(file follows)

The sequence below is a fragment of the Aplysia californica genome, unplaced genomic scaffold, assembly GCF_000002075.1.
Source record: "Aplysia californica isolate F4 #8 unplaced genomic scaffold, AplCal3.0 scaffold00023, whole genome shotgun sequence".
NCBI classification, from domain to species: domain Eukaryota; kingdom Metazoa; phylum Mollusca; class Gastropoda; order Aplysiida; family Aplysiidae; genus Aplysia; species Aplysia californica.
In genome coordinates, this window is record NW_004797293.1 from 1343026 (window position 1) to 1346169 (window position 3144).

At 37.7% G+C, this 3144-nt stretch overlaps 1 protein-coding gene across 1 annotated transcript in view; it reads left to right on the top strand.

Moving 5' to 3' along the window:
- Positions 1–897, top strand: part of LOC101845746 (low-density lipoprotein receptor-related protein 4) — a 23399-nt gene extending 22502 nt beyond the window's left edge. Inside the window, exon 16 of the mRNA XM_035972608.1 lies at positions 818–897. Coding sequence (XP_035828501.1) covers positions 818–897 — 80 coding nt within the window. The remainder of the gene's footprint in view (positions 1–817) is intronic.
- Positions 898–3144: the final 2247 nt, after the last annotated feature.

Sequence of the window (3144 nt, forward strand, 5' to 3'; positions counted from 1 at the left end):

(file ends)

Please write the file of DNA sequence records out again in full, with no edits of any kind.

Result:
The sequence below is a fragment of the Aplysia californica genome, unplaced genomic scaffold, assembly GCF_000002075.1.
Source record: "Aplysia californica isolate F4 #8 unplaced genomic scaffold, AplCal3.0 scaffold00023, whole genome shotgun sequence".
NCBI classification, from domain to species: domain Eukaryota; kingdom Metazoa; phylum Mollusca; class Gastropoda; order Aplysiida; family Aplysiidae; genus Aplysia; species Aplysia californica.
In genome coordinates, this window is record NW_004797293.1 from 1343026 (window position 1) to 1346169 (window position 3144).

At 37.7% G+C, this 3144-nt stretch overlaps 1 protein-coding gene across 1 annotated transcript in view; it reads left to right on the top strand.

Moving 5' to 3' along the window:
- Positions 1–897, top strand: part of LOC101845746 (low-density lipoprotein receptor-related protein 4) — a 23399-nt gene extending 22502 nt beyond the window's left edge. Inside the window, exon 16 of the mRNA XM_035972608.1 lies at positions 818–897. Coding sequence (XP_035828501.1) covers positions 818–897 — 80 coding nt within the window. The remainder of the gene's footprint in view (positions 1–817) is intronic.
- Positions 898–3144: the final 2247 nt, after the last annotated feature.

Sequence of the window (3144 nt, forward strand, 5' to 3'; positions counted from 1 at the left end):